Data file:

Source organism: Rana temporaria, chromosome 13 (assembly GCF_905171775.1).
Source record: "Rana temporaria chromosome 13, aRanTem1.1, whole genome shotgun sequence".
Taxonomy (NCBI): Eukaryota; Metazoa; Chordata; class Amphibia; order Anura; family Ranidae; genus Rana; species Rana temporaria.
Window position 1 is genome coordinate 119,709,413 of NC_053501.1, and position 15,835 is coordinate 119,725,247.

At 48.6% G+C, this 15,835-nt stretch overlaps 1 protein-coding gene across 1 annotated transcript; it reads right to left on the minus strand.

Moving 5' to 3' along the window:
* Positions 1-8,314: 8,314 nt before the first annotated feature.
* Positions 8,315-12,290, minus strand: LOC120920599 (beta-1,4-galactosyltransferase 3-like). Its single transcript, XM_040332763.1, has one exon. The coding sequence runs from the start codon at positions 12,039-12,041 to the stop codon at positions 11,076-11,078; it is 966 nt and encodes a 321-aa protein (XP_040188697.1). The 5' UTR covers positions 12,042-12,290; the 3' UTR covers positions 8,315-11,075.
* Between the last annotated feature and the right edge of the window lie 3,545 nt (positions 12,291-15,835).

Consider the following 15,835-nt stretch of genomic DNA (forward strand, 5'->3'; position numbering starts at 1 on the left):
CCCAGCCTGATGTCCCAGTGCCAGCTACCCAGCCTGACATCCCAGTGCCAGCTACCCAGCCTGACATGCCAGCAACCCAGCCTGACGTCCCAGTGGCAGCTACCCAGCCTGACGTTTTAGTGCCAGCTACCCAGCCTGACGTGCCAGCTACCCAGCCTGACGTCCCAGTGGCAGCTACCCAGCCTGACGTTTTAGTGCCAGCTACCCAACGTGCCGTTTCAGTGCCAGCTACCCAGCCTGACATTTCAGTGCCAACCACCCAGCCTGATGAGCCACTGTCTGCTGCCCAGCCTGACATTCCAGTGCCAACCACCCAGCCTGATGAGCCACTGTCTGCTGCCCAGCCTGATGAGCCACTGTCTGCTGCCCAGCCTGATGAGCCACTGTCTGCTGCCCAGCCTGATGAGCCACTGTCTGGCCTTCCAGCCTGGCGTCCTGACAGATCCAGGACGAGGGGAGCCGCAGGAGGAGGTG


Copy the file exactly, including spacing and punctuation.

Source organism: Rana temporaria, chromosome 13 (assembly GCF_905171775.1).
Source record: "Rana temporaria chromosome 13, aRanTem1.1, whole genome shotgun sequence".
Taxonomy (NCBI): Eukaryota; Metazoa; Chordata; class Amphibia; order Anura; family Ranidae; genus Rana; species Rana temporaria.
Window position 1 is genome coordinate 119,709,413 of NC_053501.1, and position 15,835 is coordinate 119,725,247.

At 48.6% G+C, this 15,835-nt stretch overlaps 1 protein-coding gene across 1 annotated transcript; it reads right to left on the minus strand.

Moving 5' to 3' along the window:
* Positions 1-8,314: 8,314 nt before the first annotated feature.
* Positions 8,315-12,290, minus strand: LOC120920599 (beta-1,4-galactosyltransferase 3-like). Its single transcript, XM_040332763.1, has one exon. The coding sequence runs from the start codon at positions 12,039-12,041 to the stop codon at positions 11,076-11,078; it is 966 nt and encodes a 321-aa protein (XP_040188697.1). The 5' UTR covers positions 12,042-12,290; the 3' UTR covers positions 8,315-11,075.
* Between the last annotated feature and the right edge of the window lie 3,545 nt (positions 12,291-15,835).

Consider the following 15,835-nt stretch of genomic DNA (forward strand, 5'->3'; position numbering starts at 1 on the left):
CCCAGCCTGATGTCCCAGTGCCAGCTACCCAGCCTGACATCCCAGTGCCAGCTACCCAGCCTGACATGCCAGCAACCCAGCCTGACGTCCCAGTGGCAGCTACCCAGCCTGACGTTTTAGTGCCAGCTACCCAGCCTGACGTGCCAGCTACCCAGCCTGACGTCCCAGTGGCAGCTACCCAGCCTGACGTTTTAGTGCCAGCTACCCAACGTGCCGTTTCAGTGCCAGCTACCCAGCCTGACATTTCAGTGCCAACCACCCAGCCTGATGAGCCACTGTCTGCTGCCCAGCCTGACATTCCAGTGCCAACCACCCAGCCTGATGAGCCACTGTCTGCTGCCCAGCCTGATGAGCCACTGTCTGCTGCCCAGCCTGATGAGCCACTGTCTGCTGCCCAGCCTGATGAGCCACTGTCTGGCCTTCCAGCCTGGCGTCCTGACAGATCCAGGACGAGGGGAGCCGCAGGAGGAGGTG